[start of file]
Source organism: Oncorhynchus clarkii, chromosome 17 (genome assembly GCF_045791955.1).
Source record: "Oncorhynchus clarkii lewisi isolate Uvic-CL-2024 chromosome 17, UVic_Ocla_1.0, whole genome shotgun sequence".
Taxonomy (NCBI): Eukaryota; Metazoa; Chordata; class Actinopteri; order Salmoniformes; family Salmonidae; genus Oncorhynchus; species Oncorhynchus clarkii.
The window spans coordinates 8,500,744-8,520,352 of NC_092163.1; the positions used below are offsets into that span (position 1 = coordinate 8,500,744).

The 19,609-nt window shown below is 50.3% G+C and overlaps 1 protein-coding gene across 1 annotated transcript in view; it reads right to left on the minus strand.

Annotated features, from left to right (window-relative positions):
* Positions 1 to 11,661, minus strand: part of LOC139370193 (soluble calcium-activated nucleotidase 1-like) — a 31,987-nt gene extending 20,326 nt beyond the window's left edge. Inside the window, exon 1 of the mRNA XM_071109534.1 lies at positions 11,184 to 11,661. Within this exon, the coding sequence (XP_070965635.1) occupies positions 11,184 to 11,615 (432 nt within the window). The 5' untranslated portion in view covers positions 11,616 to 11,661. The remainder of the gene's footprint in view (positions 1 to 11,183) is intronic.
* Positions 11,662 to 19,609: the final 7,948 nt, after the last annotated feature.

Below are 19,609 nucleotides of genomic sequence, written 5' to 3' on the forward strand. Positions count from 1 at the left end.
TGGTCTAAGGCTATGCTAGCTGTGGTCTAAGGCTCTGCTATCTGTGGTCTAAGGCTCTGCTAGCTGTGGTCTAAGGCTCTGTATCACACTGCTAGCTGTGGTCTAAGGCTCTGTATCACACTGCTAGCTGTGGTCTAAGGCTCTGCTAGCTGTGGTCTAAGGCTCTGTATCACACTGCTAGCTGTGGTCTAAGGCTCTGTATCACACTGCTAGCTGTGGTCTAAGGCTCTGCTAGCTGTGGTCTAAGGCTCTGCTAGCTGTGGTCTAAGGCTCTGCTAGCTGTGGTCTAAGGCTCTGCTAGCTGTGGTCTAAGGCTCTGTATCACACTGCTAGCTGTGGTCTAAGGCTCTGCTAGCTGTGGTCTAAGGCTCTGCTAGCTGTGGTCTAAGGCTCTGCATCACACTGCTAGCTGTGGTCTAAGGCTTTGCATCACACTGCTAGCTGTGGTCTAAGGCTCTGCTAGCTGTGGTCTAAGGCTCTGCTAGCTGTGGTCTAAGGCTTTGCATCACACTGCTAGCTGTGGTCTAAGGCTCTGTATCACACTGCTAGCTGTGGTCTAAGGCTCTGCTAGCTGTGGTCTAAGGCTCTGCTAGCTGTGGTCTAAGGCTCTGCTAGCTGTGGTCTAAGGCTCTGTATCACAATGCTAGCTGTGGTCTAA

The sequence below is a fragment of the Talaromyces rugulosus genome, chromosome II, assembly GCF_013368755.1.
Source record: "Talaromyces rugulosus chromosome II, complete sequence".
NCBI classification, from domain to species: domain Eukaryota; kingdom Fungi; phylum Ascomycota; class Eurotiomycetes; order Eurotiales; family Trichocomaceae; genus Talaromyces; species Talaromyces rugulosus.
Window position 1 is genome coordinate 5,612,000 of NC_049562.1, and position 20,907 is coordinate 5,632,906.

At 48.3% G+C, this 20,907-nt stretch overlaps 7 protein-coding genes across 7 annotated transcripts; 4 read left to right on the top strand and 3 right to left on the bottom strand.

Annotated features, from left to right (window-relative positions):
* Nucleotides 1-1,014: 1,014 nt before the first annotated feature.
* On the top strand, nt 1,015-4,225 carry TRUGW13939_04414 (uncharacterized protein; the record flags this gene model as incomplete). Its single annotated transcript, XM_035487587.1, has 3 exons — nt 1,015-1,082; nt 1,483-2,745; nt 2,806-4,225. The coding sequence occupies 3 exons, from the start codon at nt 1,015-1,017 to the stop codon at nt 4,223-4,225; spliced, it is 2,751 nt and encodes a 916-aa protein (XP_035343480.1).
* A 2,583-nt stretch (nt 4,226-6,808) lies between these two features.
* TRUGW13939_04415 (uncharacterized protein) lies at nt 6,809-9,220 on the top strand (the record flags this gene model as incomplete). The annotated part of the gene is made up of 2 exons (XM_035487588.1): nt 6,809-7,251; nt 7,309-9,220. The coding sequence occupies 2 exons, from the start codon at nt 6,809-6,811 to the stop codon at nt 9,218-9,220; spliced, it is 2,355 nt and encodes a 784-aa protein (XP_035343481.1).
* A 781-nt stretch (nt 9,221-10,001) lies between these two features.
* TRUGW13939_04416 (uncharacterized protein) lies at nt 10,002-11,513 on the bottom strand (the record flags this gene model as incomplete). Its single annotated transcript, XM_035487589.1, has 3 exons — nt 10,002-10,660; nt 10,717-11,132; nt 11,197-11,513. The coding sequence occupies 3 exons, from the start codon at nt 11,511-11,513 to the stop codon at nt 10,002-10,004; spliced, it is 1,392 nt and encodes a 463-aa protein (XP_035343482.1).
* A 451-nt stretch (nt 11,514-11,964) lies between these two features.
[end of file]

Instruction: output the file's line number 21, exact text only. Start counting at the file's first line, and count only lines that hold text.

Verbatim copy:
* A 781-nt stretch (nt 9,221-10,001) lies between these two features.